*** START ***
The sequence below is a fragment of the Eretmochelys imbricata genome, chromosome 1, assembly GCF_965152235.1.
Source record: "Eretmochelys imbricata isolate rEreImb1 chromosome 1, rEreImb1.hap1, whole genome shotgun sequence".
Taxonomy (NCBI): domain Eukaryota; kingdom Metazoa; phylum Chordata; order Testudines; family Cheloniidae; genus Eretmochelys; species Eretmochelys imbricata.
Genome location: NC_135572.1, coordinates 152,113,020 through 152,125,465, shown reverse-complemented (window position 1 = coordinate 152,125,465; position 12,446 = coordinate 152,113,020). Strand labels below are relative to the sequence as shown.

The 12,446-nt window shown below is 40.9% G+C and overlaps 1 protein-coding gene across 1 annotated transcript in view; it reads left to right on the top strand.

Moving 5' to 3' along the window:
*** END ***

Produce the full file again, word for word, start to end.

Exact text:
The sequence below is a fragment of the Eretmochelys imbricata genome, chromosome 1, assembly GCF_965152235.1.
Source record: "Eretmochelys imbricata isolate rEreImb1 chromosome 1, rEreImb1.hap1, whole genome shotgun sequence".
Taxonomy (NCBI): domain Eukaryota; kingdom Metazoa; phylum Chordata; order Testudines; family Cheloniidae; genus Eretmochelys; species Eretmochelys imbricata.
Genome location: NC_135572.1, coordinates 152,113,020 through 152,125,465, shown reverse-complemented (window position 1 = coordinate 152,125,465; position 12,446 = coordinate 152,113,020). Strand labels below are relative to the sequence as shown.

The 12,446-nt window shown below is 40.9% G+C and overlaps 1 protein-coding gene across 1 annotated transcript in view; it reads left to right on the top strand.

Moving 5' to 3' along the window: